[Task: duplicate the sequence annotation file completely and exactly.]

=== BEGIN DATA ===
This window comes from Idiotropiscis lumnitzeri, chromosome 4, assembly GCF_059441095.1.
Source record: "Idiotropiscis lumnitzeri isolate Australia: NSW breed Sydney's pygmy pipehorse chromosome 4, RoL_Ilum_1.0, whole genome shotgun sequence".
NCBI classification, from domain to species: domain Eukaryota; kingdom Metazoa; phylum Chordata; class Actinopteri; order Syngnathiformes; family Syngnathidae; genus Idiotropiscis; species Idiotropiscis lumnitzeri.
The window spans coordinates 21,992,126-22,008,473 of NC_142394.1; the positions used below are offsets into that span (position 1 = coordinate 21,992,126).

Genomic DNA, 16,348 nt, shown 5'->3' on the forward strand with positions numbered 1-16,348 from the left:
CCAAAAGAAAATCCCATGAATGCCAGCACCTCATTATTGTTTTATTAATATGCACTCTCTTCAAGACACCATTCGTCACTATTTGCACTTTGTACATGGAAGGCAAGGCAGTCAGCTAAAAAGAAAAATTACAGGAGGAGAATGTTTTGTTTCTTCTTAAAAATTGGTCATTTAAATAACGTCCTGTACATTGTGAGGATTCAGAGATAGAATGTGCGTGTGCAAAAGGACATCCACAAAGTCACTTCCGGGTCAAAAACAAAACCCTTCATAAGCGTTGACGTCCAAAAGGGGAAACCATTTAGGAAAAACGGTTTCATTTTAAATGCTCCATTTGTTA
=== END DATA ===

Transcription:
This window comes from Idiotropiscis lumnitzeri, chromosome 4, assembly GCF_059441095.1.
Source record: "Idiotropiscis lumnitzeri isolate Australia: NSW breed Sydney's pygmy pipehorse chromosome 4, RoL_Ilum_1.0, whole genome shotgun sequence".
NCBI classification, from domain to species: domain Eukaryota; kingdom Metazoa; phylum Chordata; class Actinopteri; order Syngnathiformes; family Syngnathidae; genus Idiotropiscis; species Idiotropiscis lumnitzeri.
The window spans coordinates 21,992,126-22,008,473 of NC_142394.1; the positions used below are offsets into that span (position 1 = coordinate 21,992,126).

Genomic DNA, 16,348 nt, shown 5'->3' on the forward strand with positions numbered 1-16,348 from the left:
CCAAAAGAAAATCCCATGAATGCCAGCACCTCATTATTGTTTTATTAATATGCACTCTCTTCAAGACACCATTCGTCACTATTTGCACTTTGTACATGGAAGGCAAGGCAGTCAGCTAAAAAGAAAAATTACAGGAGGAGAATGTTTTGTTTCTTCTTAAAAATTGGTCATTTAAATAACGTCCTGTACATTGTGAGGATTCAGAGATAGAATGTGCGTGTGCAAAAGGACATCCACAAAGTCACTTCCGGGTCAAAAACAAAACCCTTCATAAGCGTTGACGTCCAAAAGGGGAAACCATTTAGGAAAAACGGTTTCATTTTAAATGCTCCATTTGTTA